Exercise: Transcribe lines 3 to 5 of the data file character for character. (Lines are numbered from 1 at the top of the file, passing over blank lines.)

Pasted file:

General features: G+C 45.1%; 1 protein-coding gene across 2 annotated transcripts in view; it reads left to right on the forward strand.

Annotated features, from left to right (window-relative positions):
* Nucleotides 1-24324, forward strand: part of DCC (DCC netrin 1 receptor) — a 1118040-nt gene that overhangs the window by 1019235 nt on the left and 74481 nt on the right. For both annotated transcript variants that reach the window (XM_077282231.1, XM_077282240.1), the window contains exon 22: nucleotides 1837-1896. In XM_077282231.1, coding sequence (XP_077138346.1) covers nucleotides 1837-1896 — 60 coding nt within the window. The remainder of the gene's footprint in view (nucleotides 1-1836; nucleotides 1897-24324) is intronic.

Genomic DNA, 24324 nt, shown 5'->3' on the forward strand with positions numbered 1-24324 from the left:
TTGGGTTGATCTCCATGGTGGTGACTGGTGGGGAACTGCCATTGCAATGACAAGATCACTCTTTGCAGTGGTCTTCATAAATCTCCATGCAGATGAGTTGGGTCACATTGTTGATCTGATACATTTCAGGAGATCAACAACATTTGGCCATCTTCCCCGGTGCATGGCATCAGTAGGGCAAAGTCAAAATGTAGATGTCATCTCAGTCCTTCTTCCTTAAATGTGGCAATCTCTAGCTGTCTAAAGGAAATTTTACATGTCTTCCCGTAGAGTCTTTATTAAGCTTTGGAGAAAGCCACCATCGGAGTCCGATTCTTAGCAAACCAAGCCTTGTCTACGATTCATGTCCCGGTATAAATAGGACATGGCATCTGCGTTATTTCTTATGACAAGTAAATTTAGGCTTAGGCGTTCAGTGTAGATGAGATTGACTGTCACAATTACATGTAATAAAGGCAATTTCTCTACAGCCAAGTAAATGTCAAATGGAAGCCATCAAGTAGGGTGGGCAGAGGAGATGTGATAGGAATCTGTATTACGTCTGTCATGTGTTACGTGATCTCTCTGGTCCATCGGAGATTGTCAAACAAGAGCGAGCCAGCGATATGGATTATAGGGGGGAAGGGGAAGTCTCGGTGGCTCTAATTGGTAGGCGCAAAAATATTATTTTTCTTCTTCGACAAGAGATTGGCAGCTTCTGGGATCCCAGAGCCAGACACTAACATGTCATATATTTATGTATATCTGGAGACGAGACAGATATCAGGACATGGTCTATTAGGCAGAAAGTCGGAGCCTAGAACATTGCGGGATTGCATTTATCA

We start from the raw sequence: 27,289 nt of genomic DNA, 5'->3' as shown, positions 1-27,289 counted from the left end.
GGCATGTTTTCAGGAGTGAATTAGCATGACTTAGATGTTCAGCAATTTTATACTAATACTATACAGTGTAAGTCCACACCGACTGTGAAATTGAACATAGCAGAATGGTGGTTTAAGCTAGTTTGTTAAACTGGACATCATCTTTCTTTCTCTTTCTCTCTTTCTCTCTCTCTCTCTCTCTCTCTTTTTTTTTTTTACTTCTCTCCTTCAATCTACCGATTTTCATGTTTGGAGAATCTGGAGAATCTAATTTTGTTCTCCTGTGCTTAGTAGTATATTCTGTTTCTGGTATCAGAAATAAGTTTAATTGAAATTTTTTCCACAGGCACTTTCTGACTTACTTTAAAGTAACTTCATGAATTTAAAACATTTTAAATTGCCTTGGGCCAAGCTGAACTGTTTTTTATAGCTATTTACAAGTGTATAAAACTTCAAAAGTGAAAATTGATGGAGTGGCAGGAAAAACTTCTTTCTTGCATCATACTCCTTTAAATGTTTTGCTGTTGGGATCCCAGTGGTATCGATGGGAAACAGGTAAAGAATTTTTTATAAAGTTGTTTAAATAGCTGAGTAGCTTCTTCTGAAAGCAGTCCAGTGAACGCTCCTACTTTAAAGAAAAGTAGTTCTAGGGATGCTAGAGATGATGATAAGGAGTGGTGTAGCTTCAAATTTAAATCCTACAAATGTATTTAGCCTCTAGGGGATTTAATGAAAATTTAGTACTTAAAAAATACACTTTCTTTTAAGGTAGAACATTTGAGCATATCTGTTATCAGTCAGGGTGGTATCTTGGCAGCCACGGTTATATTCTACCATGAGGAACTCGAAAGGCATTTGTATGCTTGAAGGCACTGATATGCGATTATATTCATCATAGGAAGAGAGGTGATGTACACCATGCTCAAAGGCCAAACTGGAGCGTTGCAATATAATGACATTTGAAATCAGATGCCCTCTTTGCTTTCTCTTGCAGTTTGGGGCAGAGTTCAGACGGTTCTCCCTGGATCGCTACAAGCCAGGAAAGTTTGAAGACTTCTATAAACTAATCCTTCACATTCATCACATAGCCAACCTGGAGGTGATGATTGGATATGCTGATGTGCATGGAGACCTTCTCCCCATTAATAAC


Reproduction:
* Nucleotides 1-24324, forward strand: part of DCC (DCC netrin 1 receptor) — a 1118040-nt gene that overhangs the window by 1019235 nt on the left and 74481 nt on the right. For both annotated transcript variants that reach the window (XM_077282231.1, XM_077282240.1), the window contains exon 22: nucleotides 1837-1896. In XM_077282231.1, coding sequence (XP_077138346.1) covers nucleotides 1837-1896 — 60 coding nt within the window. The remainder of the gene's footprint in view (nucleotides 1-1836; nucleotides 1897-24324) is intronic.

Genomic DNA, 24324 nt, shown 5'->3' on the forward strand with positions numbered 1-24324 from the left:
TTGGGTTGATCTCCATGGTGGTGACTGGTGGGGAACTGCCATTGCAATGACAAGATCACTCTTTGCAGTGGTCTTCATAAATCTCCATGCAGATGAGTTGGGTCACATTGTTGATCTGATACATTTCAGGAGATCAACAACATTTGGCCATCTTCCCCGGTGCATGGCATCAGTAGGGCAAAGTCAAAATGTAGATGTCATCTCAGTCCTTCTTCCTTAAATGTGGCAATCTCTAGCTGTCTAAAGGAAATTTTACATGTCTTCCCGTAGAGTCTTTATTAAGCTTTGGAGAAAGCCACCATCGGAGTCCGATTCTTAGCAAACCAAGCCTTGTCTACGATTCATGTCCCGGTATAAATAGGACATGGCATCTGCGTTATTTCTTATGACAAGTAAATTTAGGCTTAGGCGTTCAGTGTAGATGAGATTGACTGTCACAATTACATGTAATAAAGGCAATTTCTCTACAGCCAAGTAAATGTCAAATGGAAGCCATCAAGTAGGGTGGGCAGAGGAGATGTGATAGGAATCTGTATTACGTCTGTCATGTGTTACGTGATCTCTCTGGTCCATCGGAGATTGTCAAACAAGAGCGAGCCAGCGATATGGATTATAGGGGGGAAGGGGAAGTCTCGGTGGCTCTAATTGGTAGGCGCAAAAATATTATTTTTCTTCTTCGACAAGAGATTGGCAGCTTCTGGGATCCCAGAGCCAGACACTAACATGTCATATATTTATGTATATCTGGAGACGAGACAGATATCAGGACATGGTCTATTAGGCAGAAAGTCGGAGCCTAGAACATTGCGGGATTGCATTTATCA